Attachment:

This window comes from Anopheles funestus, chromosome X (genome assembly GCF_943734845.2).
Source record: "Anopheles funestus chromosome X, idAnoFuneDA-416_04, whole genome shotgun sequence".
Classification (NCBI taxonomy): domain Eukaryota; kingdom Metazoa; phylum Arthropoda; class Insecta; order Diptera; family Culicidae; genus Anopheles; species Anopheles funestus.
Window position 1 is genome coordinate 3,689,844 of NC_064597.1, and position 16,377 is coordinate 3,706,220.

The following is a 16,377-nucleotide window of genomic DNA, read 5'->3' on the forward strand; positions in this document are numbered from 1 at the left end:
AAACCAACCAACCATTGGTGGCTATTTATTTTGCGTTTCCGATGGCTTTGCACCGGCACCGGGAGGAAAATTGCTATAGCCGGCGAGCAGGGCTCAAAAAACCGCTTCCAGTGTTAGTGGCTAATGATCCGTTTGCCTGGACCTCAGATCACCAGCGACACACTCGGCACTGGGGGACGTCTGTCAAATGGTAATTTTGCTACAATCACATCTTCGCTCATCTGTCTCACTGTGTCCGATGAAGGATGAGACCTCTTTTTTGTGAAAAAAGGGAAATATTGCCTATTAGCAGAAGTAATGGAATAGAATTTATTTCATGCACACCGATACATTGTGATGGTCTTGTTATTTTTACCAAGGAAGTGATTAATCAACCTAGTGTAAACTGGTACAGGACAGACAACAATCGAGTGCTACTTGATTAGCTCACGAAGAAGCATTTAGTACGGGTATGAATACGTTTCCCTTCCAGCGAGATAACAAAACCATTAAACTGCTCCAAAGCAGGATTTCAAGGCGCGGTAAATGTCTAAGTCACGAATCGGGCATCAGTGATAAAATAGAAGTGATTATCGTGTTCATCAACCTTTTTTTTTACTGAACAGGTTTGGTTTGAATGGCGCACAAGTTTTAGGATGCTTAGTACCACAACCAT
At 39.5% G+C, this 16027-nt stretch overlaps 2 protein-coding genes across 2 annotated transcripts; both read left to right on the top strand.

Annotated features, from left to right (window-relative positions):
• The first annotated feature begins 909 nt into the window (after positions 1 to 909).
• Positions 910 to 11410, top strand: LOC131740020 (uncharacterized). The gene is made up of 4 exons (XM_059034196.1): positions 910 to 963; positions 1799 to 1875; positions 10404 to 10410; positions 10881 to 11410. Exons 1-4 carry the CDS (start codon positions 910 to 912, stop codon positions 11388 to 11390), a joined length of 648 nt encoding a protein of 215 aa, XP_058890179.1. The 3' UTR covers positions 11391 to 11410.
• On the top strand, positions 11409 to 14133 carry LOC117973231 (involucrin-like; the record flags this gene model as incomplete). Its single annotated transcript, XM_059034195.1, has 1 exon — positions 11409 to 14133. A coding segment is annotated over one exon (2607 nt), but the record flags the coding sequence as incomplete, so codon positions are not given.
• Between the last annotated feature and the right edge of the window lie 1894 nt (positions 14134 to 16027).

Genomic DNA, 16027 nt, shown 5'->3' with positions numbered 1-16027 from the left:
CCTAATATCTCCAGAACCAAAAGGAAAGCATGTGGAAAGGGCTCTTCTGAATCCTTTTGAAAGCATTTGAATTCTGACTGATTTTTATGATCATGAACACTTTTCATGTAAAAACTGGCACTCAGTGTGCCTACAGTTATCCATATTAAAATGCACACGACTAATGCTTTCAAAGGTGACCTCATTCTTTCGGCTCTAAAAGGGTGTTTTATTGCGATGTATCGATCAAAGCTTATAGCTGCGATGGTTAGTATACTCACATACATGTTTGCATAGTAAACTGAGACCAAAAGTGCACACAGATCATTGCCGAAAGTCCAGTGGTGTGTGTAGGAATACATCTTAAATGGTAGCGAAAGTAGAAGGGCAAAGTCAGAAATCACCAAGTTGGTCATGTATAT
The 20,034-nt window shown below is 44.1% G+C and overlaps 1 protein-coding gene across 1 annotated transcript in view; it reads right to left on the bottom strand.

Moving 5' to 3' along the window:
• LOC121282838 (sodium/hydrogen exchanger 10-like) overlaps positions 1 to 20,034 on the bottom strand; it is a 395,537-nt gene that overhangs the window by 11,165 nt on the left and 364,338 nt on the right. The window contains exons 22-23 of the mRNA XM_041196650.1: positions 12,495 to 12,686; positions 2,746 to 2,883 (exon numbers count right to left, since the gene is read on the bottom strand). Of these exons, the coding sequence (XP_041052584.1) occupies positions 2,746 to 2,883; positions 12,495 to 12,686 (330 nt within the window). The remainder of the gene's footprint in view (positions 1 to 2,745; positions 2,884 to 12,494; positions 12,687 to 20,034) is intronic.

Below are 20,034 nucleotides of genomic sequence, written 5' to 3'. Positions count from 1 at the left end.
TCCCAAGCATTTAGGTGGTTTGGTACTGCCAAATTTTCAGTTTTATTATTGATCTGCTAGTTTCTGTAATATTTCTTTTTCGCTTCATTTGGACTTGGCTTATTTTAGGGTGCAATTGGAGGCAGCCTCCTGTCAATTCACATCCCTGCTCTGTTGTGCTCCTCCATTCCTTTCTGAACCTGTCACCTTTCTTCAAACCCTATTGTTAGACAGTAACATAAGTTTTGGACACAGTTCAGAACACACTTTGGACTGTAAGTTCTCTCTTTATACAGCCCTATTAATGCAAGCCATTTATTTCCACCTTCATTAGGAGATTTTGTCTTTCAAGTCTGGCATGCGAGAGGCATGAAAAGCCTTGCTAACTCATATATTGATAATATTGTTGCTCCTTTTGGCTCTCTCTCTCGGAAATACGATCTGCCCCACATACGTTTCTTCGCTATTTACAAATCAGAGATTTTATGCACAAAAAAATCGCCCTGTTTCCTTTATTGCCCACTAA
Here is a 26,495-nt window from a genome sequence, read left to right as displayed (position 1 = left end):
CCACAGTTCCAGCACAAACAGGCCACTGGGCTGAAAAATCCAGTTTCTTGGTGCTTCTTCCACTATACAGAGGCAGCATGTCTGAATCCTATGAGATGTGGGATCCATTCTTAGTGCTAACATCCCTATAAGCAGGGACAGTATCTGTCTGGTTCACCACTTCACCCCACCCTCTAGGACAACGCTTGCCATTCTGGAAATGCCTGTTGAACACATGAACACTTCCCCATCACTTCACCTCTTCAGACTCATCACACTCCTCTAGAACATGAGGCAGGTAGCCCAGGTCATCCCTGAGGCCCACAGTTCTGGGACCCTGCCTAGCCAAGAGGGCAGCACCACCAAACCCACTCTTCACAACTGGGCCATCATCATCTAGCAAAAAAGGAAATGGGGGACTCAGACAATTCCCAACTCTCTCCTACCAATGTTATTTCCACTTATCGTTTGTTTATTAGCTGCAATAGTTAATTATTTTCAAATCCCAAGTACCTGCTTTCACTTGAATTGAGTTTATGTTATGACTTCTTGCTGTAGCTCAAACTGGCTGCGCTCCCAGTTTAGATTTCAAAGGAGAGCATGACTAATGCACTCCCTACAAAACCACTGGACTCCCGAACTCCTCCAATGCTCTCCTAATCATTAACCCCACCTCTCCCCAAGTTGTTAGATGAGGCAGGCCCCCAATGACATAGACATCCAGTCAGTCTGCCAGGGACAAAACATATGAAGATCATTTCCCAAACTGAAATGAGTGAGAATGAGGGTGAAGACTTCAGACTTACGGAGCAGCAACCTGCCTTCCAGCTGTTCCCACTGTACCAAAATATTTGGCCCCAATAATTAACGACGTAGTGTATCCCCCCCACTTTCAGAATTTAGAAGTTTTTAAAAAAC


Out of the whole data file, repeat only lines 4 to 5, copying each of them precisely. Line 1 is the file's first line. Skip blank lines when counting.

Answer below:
Window position 1 is genome coordinate 3,689,844 of NC_064597.1, and position 16,377 is coordinate 3,706,220.

The following is a 16,377-nucleotide window of genomic DNA, read 5'->3' on the forward strand; positions in this document are numbered from 1 at the left end: